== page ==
It is very quickly becoming clear to anyone following the tech market trends that autonomous and automated guided vehicles are exploding with exponential growth. Particular to the aviation industry is the Unmanned Aerospace Vehicle (“drone”) market which has absolutely taken the world by storm, far aside the aerospace industry alone. Drones are evolving far faster than end users are even able to imagine uses, and are expanding capabilities well outside of the original market niche of aerial imagery and videography. Drones are now capable of the aerial application of pesticides, cleaning power lines, and have even been implemented in capacities of inspecting the interior of industrial boilers with thermal imagery. Independent ventures are building prototypes capable of carrying a single person, which can be flown by the person on board or flown on a pre-determined flight path. But the automated vehicle market is hardly limited to just drones and automobiles.
Automated Guided Vehicles (AGV) are not a new concept, but the technology to support, sustain, and produce them is. The idea of a driverless car has been around for ages, yet we are just now beginning to see the first fruits of those ideas in driverless automobiles. However, automobiles are really just the most visible and exciting use of AGVs; the practical applications garner far less media attention than their brethren on the roadways, yet their impact will be felt by far more people.
The aviation and aerospace industry is a natural fit for the capabilities which AGVs provide, in terms of industrial applications. AGVs may someday do very well at highway speeds, but they are already perfectly suited for the demands of an industrial environment, particularly aviation and aerospace manufacturing, or at maintenance, repair, and overhaul (MRO) facilities.
Use of Automated Guided Vehicles in Aircraft Manufacturing and Production
Aircraft and aerospace production facilities and factories are generally very large due to the nature of the work. But in spite of the huge size of the hangars used, space is at a premium. The components being transported throughout the manufacturing areas, whether they be wings, fuselages, or even engine pods and nacelles, are staggeringly large and the areas of which they are being maneuvered are surprisingly tight. The reality is that the highest risk for error in the chain of events of moving aircraft sections is human error.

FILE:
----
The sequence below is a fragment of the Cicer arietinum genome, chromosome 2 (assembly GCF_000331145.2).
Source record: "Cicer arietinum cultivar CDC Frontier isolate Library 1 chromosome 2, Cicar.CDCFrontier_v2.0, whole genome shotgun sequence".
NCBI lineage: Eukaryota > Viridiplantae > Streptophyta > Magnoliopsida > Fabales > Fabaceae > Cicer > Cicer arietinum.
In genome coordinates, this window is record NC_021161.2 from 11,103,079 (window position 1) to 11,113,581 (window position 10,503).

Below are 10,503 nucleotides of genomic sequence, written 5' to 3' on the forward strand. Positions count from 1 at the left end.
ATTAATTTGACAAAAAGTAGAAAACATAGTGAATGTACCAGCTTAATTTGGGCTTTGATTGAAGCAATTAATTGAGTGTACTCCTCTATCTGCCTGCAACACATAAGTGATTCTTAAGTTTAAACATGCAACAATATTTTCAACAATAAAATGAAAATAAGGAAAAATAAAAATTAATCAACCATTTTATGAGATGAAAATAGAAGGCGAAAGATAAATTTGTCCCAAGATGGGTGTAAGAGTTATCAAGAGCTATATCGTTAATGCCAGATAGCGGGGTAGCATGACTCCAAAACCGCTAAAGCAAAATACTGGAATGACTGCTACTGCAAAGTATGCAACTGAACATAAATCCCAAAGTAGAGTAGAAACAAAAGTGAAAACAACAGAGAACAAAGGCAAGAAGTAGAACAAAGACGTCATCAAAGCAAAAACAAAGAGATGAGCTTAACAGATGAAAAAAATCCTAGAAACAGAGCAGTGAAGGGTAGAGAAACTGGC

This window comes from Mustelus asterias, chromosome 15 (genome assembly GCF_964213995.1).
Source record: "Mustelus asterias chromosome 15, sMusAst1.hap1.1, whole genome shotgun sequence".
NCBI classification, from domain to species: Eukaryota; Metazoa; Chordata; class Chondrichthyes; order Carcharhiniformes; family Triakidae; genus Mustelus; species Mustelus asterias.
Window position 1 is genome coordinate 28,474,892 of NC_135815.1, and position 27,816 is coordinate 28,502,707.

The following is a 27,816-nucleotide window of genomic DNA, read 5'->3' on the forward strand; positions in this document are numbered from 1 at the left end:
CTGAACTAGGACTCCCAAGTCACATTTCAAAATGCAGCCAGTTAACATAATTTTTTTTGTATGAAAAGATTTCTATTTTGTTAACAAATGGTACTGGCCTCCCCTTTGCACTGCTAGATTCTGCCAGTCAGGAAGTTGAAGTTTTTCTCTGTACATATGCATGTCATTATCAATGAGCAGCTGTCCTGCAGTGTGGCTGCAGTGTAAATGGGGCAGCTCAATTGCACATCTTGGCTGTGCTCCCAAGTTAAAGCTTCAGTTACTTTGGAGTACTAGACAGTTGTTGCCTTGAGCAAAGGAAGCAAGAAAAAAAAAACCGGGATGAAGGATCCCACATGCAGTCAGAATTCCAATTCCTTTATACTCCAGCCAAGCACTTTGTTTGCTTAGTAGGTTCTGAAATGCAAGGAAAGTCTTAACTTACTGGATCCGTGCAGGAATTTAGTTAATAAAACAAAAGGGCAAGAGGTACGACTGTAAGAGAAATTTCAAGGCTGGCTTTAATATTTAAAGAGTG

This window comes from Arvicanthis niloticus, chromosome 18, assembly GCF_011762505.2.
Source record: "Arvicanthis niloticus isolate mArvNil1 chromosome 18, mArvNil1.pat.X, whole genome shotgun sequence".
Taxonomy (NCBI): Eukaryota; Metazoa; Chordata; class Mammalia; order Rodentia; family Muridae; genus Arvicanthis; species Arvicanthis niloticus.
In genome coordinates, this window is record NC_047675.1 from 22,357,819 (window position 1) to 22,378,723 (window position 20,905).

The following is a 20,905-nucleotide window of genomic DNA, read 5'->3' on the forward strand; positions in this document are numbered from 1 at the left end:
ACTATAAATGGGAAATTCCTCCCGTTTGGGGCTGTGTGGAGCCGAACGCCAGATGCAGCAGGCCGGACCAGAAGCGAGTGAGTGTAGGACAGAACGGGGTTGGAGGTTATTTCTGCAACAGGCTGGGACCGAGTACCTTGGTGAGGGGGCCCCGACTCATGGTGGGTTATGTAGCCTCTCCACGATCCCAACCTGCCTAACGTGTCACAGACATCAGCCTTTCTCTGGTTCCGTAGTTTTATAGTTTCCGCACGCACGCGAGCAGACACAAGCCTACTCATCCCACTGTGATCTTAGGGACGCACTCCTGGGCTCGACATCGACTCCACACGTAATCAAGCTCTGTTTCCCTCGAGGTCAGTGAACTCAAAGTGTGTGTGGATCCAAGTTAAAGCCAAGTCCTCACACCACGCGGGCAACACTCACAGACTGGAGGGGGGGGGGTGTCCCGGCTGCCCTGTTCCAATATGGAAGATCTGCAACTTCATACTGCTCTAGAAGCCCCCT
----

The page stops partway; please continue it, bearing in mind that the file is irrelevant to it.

AGVs give manufacturers the ability to map out predetermined routes for components to move throughout a factory, routes which are exacting down to literal millimeters. Cameras allow each AGV to follow an exact route within three millimeters of the guiding line, and prompts the machine to stop at an exact position. Extremely tight parameters mean something in an assembly line, and using a conveyance which puts components on the exact, desired location every single time cannot be replicated with a human operator. There are too many variables opposing a human operator to ensure exact product placement every single time, and this costs valuable man hours.
AGVs for more profitability and safety
There is a profound safety factor in using automated guided vehicles within a factory setting. First, they follow the exact same route every single time with no possibility of variance. This allows the factory to predetermine travel lanes for major movements with the peace of mind that human error will not cause an incident. As long as workers abide by established walkways, the AGVs will always ensure that their payload will stay exactly where they are intended to be. Productivity will be improved as workers can safely work alongside AGVs in operation, and timelines of component arrival will always be accurate because en route transit times will never vary with an AGV.
One of the most profound capabilities of an AGV unit, such as those produced by Mototok of Germany, is the use of multiple units independently programmed to operate for a synchronized purpose. For instance, two AGV carts on an assembly line may be used to transport an aircraft fuselage along the assembly line. The two carts are completely unattached or tethered to one another, yet they are programmed to work in perfect unison allowing compound maneuvering to optimize space used for the route.
Another profound benefit to the use of automated guided vehicles in manufacturing is their ability to position large sections of the aircraft so precisely, and do so identically every single time. This is an invaluable asset when large sub-assemblies require placement with very exacting tolerances for assembly. This will lead to not only much higher levels of efficiency in terms of having the right part in exactly the correct position, exactly when it is supposed to be there, but significantly reduced risk of damage between components since the human error factor will be nullified.